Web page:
During World War II Ernest Gordon, a native of Scotland and formerly Dean of the Chapel at Princeton University, was stationed in Sumatra when it was captured by the Japanese. He managed to escape in a sailboat with eight others, but after 24 days on the Indian Ocean they were recaptured by the Japanese navy.
For three years they did forced labor on the infamous “Railway of Death” in the jungle between Thailand and Burma, a jungle filled with disease, starvation, and death. His experiences are chronicled his book, Through The Valley Of The Kwai.
As history shows, the Japanese were especially cruel to their prisoners. The death rate was very high. Gravely ill with a tropical disease, he was placed in the “Death Ward” designated for those who were not expected to survive. What do you do in a situation like that? Ernest Gordon said, “You do what we did—pray for a miracle.”
There were two orderlies to care for all of them, a Methodist, Dusty Miller, and a simple gardener from London, Dinty Moore, a devout Roman Catholic. They had very little time to care for the sick. As Ernest Gordon said, “They were kept busy carrying out and burying the dead.”
But the miracle happened. In the words of Ernest Gordon: “God didn’t send a conquering army to deliver us. The miracle was that we found that God was with us. We felt his presence and knew he was near.”
Isn’t that exactly the kind of miracle that is needed in your life and mine? To know beyond the shad- ow of a doubt that God is with us no matter what? And the good news is that God meets that need for all of us. We can say with the Psalmist, “Even though I walk through the valley of the shadow of death, I fear no evil; for THOU art with me.” Indeed, as the poet assures us, “Closer is he than breathing, and nearer than hands and feet.”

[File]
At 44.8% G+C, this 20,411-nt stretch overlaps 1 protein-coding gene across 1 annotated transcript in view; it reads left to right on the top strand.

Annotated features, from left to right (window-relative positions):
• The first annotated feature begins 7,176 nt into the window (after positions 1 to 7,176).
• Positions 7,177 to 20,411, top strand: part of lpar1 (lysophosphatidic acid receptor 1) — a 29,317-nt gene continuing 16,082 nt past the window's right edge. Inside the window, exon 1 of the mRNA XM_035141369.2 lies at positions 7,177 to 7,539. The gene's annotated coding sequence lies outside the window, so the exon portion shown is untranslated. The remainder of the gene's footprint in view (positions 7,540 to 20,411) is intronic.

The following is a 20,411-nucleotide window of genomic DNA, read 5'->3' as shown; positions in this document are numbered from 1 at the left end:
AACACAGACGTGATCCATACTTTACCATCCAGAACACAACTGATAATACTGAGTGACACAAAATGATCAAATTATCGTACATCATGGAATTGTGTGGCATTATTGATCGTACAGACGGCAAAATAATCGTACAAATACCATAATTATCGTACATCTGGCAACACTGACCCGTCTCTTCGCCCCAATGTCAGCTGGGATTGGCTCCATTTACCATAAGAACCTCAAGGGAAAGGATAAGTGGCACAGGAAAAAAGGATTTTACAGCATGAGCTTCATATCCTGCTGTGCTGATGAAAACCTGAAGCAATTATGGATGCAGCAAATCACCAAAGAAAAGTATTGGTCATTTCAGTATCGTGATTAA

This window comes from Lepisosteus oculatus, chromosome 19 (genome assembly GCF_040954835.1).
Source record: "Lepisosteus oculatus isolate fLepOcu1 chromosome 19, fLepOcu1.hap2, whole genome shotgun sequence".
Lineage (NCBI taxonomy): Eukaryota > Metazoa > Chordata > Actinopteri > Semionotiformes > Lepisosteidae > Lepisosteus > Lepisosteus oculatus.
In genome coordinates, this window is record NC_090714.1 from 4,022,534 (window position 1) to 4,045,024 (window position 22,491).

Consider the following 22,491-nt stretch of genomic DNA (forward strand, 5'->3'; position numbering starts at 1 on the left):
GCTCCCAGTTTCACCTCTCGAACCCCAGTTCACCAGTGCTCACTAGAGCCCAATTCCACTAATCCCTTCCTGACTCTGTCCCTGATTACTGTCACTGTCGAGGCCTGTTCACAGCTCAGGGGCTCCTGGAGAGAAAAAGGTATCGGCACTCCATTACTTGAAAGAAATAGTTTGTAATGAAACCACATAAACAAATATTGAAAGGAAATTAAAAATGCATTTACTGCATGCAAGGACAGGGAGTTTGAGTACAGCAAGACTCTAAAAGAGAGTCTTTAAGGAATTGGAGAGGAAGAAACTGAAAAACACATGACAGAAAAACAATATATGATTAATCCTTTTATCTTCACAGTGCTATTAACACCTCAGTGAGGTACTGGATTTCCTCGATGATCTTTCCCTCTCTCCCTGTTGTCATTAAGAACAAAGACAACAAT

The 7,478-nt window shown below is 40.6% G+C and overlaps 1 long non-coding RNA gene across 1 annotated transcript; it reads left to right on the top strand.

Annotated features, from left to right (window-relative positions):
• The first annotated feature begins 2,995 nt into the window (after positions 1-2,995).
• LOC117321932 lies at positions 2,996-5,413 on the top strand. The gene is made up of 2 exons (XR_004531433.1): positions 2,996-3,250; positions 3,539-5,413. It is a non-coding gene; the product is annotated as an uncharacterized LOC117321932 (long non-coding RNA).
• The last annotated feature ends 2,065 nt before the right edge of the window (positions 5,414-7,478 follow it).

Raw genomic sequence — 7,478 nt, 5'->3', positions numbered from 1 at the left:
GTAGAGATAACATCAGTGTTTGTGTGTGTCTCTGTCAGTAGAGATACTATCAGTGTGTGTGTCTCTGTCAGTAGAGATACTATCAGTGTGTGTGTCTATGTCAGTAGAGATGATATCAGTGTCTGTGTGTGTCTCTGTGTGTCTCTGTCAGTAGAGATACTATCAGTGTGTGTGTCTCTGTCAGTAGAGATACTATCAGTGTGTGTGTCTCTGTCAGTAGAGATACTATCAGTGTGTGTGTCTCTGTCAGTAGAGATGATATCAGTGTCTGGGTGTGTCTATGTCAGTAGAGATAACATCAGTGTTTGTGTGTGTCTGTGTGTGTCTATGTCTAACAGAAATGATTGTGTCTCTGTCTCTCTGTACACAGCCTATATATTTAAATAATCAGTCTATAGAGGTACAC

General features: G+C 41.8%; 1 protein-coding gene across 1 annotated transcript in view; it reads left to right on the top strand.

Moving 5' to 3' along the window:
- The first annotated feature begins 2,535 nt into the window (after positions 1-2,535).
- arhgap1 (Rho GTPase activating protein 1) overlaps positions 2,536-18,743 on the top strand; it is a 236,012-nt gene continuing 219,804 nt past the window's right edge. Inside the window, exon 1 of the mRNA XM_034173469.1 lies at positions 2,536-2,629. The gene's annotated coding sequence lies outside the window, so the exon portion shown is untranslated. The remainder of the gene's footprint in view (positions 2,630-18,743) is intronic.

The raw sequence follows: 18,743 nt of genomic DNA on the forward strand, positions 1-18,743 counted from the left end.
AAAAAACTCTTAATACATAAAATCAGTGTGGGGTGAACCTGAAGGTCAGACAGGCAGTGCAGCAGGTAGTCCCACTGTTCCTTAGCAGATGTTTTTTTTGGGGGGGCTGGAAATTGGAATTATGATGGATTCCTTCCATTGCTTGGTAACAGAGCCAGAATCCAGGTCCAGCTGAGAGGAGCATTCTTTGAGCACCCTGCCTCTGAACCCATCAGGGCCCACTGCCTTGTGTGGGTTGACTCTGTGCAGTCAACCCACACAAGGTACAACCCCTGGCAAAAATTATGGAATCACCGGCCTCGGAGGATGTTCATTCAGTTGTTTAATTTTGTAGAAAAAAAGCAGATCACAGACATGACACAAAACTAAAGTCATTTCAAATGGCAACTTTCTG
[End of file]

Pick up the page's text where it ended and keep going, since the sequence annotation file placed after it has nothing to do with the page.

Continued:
In his book Alone, Admiral Richard E. Byrd told of the loneliness he experienced during his expedition to the South Pole. He found a way to deal with the problem. He wrote, “I solved it by changing my thoughts. When negative thoughts began to crop up in my mind, I repulsed them and instead filled my mind with thoughts of the presence of God. Suddenly, I had a feeling of confidence and quietness within. The outer situation was still the same; it was just as desperate, but it didn’t look as difficult. Something had happened inside my mind.”
It can be so for you and me.
“God is in every tomorrow,
Therefore I live for today;
Certain of finding at sunrise
Guidance and strength for the day,
Power for each moment of weakness,
Hope for each moment of pain
Comfort for every sorrow,
Sunshine and joy after rain.” Clyde Nichols is minister emeritus of First Christian Church, Temple, where he was senior minister for 23 years. He writes a religious column for several newspapers